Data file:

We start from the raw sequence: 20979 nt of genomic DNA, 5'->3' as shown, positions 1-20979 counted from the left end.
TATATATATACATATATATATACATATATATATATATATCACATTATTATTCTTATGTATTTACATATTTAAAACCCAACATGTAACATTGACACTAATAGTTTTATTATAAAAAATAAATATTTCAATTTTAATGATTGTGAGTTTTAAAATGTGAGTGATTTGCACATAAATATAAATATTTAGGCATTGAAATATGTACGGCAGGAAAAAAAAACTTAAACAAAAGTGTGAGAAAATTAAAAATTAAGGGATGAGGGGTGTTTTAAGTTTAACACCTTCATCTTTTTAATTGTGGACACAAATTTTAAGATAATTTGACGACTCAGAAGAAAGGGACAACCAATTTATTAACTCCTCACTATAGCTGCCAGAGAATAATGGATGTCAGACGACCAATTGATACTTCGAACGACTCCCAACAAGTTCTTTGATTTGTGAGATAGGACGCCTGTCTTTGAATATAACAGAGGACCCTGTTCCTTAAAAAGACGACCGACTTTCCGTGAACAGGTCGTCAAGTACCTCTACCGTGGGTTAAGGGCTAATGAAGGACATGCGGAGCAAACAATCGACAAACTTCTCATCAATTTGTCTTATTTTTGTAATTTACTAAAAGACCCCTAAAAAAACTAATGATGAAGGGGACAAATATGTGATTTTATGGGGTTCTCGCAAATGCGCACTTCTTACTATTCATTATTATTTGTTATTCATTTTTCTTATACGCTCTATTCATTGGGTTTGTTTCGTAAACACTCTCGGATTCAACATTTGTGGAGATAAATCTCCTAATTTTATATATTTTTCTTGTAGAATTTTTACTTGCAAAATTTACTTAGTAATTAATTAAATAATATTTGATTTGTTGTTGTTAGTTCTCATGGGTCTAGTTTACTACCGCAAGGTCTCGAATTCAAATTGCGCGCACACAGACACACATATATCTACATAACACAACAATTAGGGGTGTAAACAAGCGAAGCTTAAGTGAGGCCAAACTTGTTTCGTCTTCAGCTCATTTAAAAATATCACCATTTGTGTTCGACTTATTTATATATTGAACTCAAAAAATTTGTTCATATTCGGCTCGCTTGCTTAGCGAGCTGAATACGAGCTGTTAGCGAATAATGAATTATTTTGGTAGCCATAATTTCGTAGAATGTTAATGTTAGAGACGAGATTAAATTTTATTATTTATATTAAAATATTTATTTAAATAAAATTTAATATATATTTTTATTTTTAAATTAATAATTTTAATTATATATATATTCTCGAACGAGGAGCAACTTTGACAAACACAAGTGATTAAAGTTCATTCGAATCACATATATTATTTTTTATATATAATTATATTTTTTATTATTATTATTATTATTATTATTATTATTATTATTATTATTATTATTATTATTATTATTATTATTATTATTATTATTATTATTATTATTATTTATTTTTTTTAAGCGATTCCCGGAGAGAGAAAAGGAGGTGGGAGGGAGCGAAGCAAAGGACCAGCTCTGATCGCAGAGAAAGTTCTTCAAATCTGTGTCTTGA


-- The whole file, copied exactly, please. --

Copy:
We start from the raw sequence: 20979 nt of genomic DNA, 5'->3' as shown, positions 1-20979 counted from the left end.
TATATATATACATATATATATACATATATATATATATATCACATTATTATTCTTATGTATTTACATATTTAAAACCCAACATGTAACATTGACACTAATAGTTTTATTATAAAAAATAAATATTTCAATTTTAATGATTGTGAGTTTTAAAATGTGAGTGATTTGCACATAAATATAAATATTTAGGCATTGAAATATGTACGGCAGGAAAAAAAAACTTAAACAAAAGTGTGAGAAAATTAAAAATTAAGGGATGAGGGGTGTTTTAAGTTTAACACCTTCATCTTTTTAATTGTGGACACAAATTTTAAGATAATTTGACGACTCAGAAGAAAGGGACAACCAATTTATTAACTCCTCACTATAGCTGCCAGAGAATAATGGATGTCAGACGACCAATTGATACTTCGAACGACTCCCAACAAGTTCTTTGATTTGTGAGATAGGACGCCTGTCTTTGAATATAACAGAGGACCCTGTTCCTTAAAAAGACGACCGACTTTCCGTGAACAGGTCGTCAAGTACCTCTACCGTGGGTTAAGGGCTAATGAAGGACATGCGGAGCAAACAATCGACAAACTTCTCATCAATTTGTCTTATTTTTGTAATTTACTAAAAGACCCCTAAAAAAACTAATGATGAAGGGGACAAATATGTGATTTTATGGGGTTCTCGCAAATGCGCACTTCTTACTATTCATTATTATTTGTTATTCATTTTTCTTATACGCTCTATTCATTGGGTTTGTTTCGTAAACACTCTCGGATTCAACATTTGTGGAGATAAATCTCCTAATTTTATATATTTTTCTTGTAGAATTTTTACTTGCAAAATTTACTTAGTAATTAATTAAATAATATTTGATTTGTTGTTGTTAGTTCTCATGGGTCTAGTTTACTACCGCAAGGTCTCGAATTCAAATTGCGCGCACACAGACACACATATATCTACATAACACAACAATTAGGGGTGTAAACAAGCGAAGCTTAAGTGAGGCCAAACTTGTTTCGTCTTCAGCTCATTTAAAAATATCACCATTTGTGTTCGACTTATTTATATATTGAACTCAAAAAATTTGTTCATATTCGGCTCGCTTGCTTAGCGAGCTGAATACGAGCTGTTAGCGAATAATGAATTATTTTGGTAGCCATAATTTCGTAGAATGTTAATGTTAGAGACGAGATTAAATTTTATTATTTATATTAAAATATTTATTTAAATAAAATTTAATATATATTTTTATTTTTAAATTAATAATTTTAATTATATATATATTCTCGAACGAGGAGCAACTTTGACAAACACAAGTGATTAAAGTTCATTCGAATCACATATATTATTTTTTATATATAATTATATTTTTTATTATTATTATTATTATTATTATTATTATTATTATTATTATTATTATTATTATTATTATTATTATTATTATTATTATTATTATTATTATTATTTATTTTTTTTAAGCGATTCCCGGAGAGAGAAAAGGAGGTGGGAGGGAGCGAAGCAAAGGACCAGCTCTGATCGCAGAGAAAGTTCTTCAAATCTGTGTCTTGA